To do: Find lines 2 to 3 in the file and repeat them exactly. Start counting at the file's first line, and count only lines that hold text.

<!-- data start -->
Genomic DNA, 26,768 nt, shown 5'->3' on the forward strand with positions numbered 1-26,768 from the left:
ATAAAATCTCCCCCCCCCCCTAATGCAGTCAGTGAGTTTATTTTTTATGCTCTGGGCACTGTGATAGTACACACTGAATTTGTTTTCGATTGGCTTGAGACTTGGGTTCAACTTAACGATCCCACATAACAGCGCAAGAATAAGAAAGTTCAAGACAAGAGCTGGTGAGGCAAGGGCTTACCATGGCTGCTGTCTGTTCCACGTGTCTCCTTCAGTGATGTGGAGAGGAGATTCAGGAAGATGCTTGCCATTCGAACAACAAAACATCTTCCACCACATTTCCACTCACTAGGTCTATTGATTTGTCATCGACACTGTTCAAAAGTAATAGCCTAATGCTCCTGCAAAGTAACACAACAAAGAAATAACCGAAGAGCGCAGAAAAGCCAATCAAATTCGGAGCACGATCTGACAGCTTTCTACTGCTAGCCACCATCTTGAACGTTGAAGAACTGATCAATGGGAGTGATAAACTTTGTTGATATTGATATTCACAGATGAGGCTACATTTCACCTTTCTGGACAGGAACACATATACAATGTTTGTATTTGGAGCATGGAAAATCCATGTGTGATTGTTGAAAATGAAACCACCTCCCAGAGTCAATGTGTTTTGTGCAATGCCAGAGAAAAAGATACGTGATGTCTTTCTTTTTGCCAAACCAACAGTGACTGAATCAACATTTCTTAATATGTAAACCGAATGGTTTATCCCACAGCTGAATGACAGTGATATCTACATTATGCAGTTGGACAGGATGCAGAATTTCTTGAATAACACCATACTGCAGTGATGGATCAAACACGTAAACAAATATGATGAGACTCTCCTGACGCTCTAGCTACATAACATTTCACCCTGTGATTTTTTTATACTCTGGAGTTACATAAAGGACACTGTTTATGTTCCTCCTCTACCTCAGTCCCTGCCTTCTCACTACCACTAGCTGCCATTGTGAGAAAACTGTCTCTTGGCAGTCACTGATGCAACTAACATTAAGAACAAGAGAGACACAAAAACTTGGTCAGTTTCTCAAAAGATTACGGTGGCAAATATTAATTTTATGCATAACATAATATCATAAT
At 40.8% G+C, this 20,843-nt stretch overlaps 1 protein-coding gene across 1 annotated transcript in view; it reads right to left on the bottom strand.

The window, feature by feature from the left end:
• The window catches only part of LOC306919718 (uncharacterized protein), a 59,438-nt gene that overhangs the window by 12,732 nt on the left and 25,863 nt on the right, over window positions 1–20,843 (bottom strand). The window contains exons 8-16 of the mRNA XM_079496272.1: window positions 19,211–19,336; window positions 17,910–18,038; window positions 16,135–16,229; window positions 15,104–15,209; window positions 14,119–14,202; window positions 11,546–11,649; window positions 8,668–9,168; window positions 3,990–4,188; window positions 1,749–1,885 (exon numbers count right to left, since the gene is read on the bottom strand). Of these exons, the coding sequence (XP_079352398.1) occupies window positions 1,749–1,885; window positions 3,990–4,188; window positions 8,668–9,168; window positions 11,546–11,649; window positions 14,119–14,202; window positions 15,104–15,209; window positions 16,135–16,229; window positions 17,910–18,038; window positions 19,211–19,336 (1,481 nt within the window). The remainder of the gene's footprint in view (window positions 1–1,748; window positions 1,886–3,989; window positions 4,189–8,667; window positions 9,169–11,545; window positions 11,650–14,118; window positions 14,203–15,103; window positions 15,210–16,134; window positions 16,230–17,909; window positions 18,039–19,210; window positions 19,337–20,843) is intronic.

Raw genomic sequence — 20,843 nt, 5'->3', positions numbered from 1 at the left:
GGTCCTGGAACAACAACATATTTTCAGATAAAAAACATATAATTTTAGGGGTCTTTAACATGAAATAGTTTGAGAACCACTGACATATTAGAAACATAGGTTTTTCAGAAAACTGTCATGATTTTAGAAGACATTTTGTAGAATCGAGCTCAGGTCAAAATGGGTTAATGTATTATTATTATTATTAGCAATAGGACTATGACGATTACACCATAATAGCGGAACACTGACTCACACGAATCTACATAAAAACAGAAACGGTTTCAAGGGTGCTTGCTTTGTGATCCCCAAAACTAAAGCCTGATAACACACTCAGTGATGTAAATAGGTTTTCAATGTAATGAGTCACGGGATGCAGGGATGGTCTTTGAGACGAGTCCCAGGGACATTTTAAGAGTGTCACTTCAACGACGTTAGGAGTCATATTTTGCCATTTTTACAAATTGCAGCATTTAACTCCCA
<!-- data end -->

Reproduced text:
ATAAAATCTCCCCCCCCCCCTAATGCAGTCAGTGAGTTTATTTTTTATGCTCTGGGCACTGTGATAGTACACACTGAATTTGTTTTCGATTGGCTTGAGACTTGGGTTCAACTTAACGATCCCACATAACAGCGCAAGAATAAGAAAGTTCAAGACAAGAGCTGGTGAGGCAAGGGCTTACCATGGCTGCTGTCTGTTCCACGTGTCTCCTTCAGTGATGTGGAGAGGAGATTCAGGAAGATGCTTGCCATTCGAACAACAAAACATCTTCCACCACATTTCCACTCACTAGGTCTATTGATTTGTCATCGACACTGTTCAAAAGTAATAGCCTAATGCTCCTGCAAAGTAACACAACAAAGAAATAACCGAAGAGCGCAGAAAAGCCAATCAAATTCGGAGCACGATCTGACAGCTTTCTACTGCTAGCCACCATCTTGAACGTTGAAGAACTGATCAATGGGAGTGATAAACTTTGTTGATATTGATATTCACAGATGAGGCTACATTTCACCTTTCTGGACAGGAACACATATACAATGTTTGTATTTGGAGCATGGAAAATCCATGTGTGATTGTTGAAAATGAAACCACCTCCCAGAGTCAATGTGTTTTGTGCAATGCCAGAGAAAAAGATACGTGATGTCTTTCTTTTTGCCAAACCAACAGTGACTGAATCAACATTTCTTAATATGTAAACCGAATGGTTTATCCCACAGCTGAATGACAGTGATATCTACATTATGCAGTTGGACAGGATGCAGAATTTCTTGAATAACACCATACTGCAGTGATGGATCAAACACGTAAACAAATATGATGAGACTCTCCTGACGCTCTAGCTACATAACATTTCACCCTGTGATTTTTTTATACTCTGGAGTTACATAAAGGACACTGTTTATGTTCCTCCTCTACCTCAGTCCCTGCCTTCTCACTACCACTAGCTGCCATTGTGAGAAAACTGTCTCTTGGCAGTCACTGATGCAACTAACATTAAGAACAAGAGAGACACAAAAACTTGGTCAGTTTCTCAAAAGATTACGGTGGCAAATATTAATTTTATGCATAACATAATATCATAAT
At 40.8% G+C, this 20,843-nt stretch overlaps 1 protein-coding gene across 1 annotated transcript in view; it reads right to left on the bottom strand.